Nom de plume: “Ric”.
Born 1902 in Fort William now called Thunder Bay Ontario.
He studied at the Central Technical School (Toronto), the Ontario College of Art and The Los Angeles School of Art and Design. He got into cartooning when he won a contest sponsored by the Evening Telegram. They carried his cartoon strip for about a year.
He freelanced as a commercial artist for a while. In 1927, he joined the staff of Goblin a Toronto based humour magazine. According to Dave Rosen, this was where he honed his skills as a cartoonist, drawing in a variety of styles. As the Depression began, the Goblin ceased operations. Richard returned to freelancing illustrations and to painting which he had studied earlier.
He began drawing cartoons for left wing publications in Toronto, notably The Worker a weekly newspaper published by the Communist Party of Canada. For The Worker he created the cartoon strip “Dad Plugg”. Rosen described his work as “… clean, well designed and, … possessed a humour and freshness that set it apart from what most other cartoonists in the field were doing.”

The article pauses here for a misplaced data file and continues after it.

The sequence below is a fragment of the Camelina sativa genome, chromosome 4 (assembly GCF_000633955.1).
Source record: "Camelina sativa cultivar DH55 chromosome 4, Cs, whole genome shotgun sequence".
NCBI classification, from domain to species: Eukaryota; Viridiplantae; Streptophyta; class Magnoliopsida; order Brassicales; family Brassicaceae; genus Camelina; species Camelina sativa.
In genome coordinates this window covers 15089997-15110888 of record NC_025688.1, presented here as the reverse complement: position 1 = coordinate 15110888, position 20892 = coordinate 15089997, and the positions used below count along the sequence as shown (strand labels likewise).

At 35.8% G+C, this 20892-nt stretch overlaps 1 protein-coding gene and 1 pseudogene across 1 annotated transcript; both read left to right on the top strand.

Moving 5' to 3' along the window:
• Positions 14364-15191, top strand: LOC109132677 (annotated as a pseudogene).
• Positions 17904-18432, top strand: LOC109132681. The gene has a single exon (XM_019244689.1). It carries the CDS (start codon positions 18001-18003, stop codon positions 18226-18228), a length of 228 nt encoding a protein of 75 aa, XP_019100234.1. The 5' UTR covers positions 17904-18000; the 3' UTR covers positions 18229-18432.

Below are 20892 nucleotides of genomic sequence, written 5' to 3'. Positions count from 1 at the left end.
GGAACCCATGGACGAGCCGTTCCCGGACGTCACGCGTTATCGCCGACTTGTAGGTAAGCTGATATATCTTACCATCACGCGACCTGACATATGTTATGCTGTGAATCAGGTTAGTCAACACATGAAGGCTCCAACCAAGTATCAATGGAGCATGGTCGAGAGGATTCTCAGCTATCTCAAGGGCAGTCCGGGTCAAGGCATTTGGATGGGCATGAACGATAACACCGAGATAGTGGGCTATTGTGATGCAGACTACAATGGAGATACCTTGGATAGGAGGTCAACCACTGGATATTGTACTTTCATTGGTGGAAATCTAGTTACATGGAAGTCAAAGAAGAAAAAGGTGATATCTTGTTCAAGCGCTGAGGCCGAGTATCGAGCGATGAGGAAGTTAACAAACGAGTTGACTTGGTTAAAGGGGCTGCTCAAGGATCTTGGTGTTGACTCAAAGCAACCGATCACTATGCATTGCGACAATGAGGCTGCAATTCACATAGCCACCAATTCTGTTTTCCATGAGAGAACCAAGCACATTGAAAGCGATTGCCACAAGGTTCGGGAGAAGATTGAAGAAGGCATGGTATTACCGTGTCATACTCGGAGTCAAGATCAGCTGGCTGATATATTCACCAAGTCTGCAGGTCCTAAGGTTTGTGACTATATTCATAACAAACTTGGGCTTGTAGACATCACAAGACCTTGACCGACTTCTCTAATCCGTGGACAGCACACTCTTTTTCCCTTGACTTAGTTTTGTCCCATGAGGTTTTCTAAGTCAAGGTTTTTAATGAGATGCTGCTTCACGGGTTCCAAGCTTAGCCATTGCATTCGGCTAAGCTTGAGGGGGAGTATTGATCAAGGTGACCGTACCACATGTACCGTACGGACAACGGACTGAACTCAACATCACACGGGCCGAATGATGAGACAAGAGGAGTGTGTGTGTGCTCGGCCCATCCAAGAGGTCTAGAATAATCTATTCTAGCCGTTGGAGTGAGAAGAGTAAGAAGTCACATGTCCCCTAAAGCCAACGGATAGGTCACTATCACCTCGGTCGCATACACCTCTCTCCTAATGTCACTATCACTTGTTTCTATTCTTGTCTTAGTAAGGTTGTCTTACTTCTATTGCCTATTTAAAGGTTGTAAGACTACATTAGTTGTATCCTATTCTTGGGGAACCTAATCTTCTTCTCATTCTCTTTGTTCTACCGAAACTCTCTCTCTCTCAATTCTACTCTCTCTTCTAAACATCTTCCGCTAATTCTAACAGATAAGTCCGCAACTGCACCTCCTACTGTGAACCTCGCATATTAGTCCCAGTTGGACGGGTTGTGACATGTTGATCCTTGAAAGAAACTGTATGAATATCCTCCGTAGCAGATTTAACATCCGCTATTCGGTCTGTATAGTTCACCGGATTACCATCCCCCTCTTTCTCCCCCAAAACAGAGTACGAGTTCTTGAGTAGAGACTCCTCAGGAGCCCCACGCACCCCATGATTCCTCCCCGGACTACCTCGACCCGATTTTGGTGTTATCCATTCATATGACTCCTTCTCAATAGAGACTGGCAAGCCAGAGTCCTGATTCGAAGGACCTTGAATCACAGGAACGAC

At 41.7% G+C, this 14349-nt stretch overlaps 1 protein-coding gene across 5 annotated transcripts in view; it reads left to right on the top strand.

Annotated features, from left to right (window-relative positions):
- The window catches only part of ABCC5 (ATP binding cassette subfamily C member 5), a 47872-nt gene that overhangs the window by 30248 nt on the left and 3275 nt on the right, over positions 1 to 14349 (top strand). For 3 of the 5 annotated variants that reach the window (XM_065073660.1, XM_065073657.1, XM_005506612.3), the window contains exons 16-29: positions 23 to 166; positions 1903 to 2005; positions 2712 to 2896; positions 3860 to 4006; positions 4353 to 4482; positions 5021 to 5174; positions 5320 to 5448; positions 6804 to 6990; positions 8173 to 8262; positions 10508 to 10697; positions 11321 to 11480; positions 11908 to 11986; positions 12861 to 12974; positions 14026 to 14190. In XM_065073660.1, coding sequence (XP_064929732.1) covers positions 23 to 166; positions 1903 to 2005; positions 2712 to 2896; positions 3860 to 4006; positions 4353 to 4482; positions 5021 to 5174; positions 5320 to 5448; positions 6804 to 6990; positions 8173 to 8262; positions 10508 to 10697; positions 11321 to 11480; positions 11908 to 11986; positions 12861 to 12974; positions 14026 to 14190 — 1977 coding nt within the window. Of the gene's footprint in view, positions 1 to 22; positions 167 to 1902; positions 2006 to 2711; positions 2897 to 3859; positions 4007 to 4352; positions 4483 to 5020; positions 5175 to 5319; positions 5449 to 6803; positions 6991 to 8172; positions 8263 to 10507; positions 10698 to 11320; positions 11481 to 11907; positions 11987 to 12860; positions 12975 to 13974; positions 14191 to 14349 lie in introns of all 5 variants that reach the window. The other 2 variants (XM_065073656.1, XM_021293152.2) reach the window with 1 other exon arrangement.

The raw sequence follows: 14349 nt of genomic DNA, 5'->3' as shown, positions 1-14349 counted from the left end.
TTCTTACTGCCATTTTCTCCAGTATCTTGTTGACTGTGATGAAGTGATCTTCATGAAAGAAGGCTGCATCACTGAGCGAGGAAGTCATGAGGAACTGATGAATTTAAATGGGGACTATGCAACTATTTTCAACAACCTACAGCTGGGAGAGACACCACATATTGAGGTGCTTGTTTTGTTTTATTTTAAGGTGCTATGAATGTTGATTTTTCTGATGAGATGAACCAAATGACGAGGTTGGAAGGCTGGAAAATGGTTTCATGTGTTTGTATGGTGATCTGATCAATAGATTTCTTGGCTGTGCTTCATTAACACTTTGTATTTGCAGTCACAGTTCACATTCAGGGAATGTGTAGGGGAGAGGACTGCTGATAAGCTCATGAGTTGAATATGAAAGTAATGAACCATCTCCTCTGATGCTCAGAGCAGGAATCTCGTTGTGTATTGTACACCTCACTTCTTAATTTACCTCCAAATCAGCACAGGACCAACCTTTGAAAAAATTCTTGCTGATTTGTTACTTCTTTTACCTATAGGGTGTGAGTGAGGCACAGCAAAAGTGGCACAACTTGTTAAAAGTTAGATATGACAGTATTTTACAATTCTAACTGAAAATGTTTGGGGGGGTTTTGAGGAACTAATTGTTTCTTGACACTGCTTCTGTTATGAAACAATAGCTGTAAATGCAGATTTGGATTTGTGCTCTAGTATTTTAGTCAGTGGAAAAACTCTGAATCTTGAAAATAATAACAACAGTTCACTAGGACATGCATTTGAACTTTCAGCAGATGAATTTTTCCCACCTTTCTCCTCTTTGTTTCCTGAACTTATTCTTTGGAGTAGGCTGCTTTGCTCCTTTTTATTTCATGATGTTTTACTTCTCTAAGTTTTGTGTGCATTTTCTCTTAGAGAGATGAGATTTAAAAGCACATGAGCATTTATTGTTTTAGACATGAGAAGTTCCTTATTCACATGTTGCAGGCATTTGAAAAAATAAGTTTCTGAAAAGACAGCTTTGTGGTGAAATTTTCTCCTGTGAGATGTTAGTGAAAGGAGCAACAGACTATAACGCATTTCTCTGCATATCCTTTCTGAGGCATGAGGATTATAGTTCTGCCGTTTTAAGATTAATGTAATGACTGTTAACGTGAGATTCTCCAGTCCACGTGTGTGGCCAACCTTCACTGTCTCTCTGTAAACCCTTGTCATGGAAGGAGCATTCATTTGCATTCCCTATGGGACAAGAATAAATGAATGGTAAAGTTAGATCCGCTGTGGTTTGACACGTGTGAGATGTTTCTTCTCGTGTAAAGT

In 1935 New Yorker magazine used one of his cartoons and he soon became a regular for that publication. In 1936, he left Canada for the U.S. where he had a long successful career as a gag cartoonist and illustrator. Notably in the 1950’s, he produced cover illustrations for The Saturday Evening Post.
He died in 1970.
Content collection essay:
Newton MacTavish’s Canada. Writ., Newton MacTavish. Baxter Publishing Co., 1963.
The Hecklers. Writ. & Ed.., Peter Desbarates & Terry Mosher. McClelland & Stewart Ltd., 1979: “Taylor ”: 251.
“Drawing The Line: Radical Cartoonists of the Thirties.” Writ., David Rosen. This was a sample chapter for a proposed book on cartoonists who worked partially or completely for alternative publications.
David Rosen to Robert MacMillan 28 July 2019.
See DAD PLUGG